CHINA Car Sales Look Shiny, on the Surface
China’s car market grew at its fastest pace in six months in June, driven by a tax break—but the rise was padded by a weak year-earlier comparison, and dealer-inventory data paints a gloomier picture.
Foreign and domestic auto makers shipped 1.78 million cars—sedans, sport-utility-vehicles and minivans—to dealers last month, 18% more than year earlier, the China Association of Automobile Manufacturers said on Monday.
Sales bounced in the fourth quarter last year after Beijing halved the purchase tax on small-engine vehicles to 5% from 10%.
In the first half of this year, car sales from manufacturers to dealers were up 9.2% from a year earlier to 11 million vehicles, the government-backed group said. Combined sales of passenger and commercial vehicles were up 8.1%, to 12.8 million units.
And behind the handsome headline sales figures are dealer inventories that tell a different story. An index measuring inventory levels rose to 60% from 51% in May, according to the China Automobile Dealers Association, a government-backed trade group comprising 20,000 dealers. A reading above 50% indicates inventories at worrisome levels.
Higher inventories pushed dealers to offer bigger discounts—10.3% on average in June, compared with 10% in May, according to Ways Consulting Co., a Chinese consulting firm focused on the automotive industry.
Another looming concern is the expiration of the tax break at the end of the year: Analysts have cautioned that the break could be pulling demand forward, meaning growth could once again stall when it ends.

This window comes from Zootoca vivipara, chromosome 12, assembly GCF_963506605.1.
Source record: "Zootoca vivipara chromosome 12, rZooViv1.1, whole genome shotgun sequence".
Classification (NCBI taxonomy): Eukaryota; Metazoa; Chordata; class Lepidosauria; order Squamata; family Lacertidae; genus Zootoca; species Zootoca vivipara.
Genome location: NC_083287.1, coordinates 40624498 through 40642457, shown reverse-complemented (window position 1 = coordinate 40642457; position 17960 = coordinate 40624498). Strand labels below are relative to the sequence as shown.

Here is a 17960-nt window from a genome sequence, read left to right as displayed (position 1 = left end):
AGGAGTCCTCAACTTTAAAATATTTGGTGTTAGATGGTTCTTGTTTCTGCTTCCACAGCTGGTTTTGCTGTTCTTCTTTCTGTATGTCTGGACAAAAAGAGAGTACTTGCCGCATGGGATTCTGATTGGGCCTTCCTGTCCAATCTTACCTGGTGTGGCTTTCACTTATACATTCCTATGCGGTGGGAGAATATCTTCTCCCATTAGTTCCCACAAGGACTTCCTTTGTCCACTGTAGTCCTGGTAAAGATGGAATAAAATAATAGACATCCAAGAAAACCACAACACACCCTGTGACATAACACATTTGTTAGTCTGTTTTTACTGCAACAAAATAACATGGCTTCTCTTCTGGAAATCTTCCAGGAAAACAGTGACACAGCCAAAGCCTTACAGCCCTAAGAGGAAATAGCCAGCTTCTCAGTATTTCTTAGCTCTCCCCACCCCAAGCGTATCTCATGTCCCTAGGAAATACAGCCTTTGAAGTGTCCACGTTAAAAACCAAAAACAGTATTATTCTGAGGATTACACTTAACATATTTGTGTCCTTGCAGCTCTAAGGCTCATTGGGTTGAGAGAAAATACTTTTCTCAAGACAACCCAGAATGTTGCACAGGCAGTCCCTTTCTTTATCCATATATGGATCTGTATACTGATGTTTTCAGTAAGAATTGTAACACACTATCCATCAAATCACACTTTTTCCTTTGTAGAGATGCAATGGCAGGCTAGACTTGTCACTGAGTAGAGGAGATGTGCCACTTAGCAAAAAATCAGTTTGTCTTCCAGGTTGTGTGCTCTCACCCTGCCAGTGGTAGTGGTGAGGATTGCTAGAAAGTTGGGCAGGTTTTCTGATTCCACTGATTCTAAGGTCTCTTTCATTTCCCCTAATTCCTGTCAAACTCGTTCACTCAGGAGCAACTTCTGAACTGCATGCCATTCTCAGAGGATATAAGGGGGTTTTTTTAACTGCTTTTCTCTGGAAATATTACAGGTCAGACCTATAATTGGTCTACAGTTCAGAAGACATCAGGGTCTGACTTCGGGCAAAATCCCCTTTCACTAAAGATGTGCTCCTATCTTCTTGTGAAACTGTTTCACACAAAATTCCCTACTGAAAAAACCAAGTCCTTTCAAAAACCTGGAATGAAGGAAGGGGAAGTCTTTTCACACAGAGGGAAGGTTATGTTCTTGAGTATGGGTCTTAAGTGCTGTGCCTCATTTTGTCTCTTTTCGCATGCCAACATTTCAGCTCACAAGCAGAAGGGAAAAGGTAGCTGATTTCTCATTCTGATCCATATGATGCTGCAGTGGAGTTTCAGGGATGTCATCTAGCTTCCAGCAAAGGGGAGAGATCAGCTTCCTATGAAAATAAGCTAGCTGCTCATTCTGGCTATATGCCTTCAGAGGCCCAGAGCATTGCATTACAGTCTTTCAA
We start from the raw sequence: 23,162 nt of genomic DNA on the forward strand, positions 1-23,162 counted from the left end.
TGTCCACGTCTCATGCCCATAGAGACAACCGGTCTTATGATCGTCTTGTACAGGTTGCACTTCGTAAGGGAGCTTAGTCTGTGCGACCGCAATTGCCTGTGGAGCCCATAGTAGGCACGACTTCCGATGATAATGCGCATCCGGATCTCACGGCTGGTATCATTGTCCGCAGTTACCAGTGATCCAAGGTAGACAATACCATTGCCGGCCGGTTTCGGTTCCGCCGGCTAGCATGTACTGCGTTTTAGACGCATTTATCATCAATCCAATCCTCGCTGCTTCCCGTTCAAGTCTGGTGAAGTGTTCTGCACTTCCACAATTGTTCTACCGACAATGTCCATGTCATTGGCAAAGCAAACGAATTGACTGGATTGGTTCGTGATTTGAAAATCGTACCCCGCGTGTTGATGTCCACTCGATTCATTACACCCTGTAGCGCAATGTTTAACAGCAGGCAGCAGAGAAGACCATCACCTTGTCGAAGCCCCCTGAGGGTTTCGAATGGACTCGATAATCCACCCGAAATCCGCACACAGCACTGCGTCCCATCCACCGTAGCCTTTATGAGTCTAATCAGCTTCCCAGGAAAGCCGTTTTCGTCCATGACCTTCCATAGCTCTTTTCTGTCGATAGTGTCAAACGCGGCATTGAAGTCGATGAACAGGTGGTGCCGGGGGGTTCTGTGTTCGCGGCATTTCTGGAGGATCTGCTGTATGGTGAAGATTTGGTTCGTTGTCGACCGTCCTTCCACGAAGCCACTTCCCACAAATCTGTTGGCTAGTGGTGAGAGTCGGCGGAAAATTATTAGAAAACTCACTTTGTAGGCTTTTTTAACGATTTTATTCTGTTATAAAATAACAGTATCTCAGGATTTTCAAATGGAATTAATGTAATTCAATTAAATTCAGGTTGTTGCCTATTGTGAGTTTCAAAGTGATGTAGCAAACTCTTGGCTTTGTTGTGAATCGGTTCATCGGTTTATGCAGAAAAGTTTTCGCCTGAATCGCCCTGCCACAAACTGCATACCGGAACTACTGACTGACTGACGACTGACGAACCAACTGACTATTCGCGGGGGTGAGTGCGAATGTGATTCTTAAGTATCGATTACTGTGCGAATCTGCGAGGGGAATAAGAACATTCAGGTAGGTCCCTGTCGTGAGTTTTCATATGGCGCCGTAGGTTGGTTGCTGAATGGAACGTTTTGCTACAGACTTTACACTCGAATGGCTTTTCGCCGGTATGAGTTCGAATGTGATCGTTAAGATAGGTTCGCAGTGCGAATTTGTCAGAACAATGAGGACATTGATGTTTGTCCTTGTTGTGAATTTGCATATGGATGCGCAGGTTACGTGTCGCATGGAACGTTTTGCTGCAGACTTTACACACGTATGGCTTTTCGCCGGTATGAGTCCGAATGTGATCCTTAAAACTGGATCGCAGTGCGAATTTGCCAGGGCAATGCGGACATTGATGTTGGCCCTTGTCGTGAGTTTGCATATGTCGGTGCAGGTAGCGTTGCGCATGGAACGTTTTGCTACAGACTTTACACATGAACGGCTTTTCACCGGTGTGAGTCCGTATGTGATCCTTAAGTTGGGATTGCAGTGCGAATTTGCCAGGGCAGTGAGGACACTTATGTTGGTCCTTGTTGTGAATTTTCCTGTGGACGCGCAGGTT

Among major auto makers—which report sales to consumers rather than deliveries to dealers— General Motors Co. sold about 273,500 vehicles last month, up 11% from a year earlier; it cited strong demand for its SUVs and the luxury Cadillac brand. Ford Motor Co. sales were up 3%, to 85,100 vehicles. Nissan Motor Co.’s sales were up 17%, to 109,100 vehicles.
Toyota Motor Corp., though, reported its first down month since December: Sales were off 3.5% from a year earlier, to 97,100 cars, because of dropping sales of its best-selling Corolla sedans.
Backed by generous government subsidies, about 126,000 plug-in vehicles—hybrid and pure electric—were sold in the first five months of 2016, 134% more than a year earlier, said the auto-manufacturers’ group.
Market researcher Nielsen Holdings PLC said its latest survey shows stronger consumer interest in alternative-energy cars than a year earlier, though nearly 50% of respondents said government subsidies still matter greatly in the buying decision.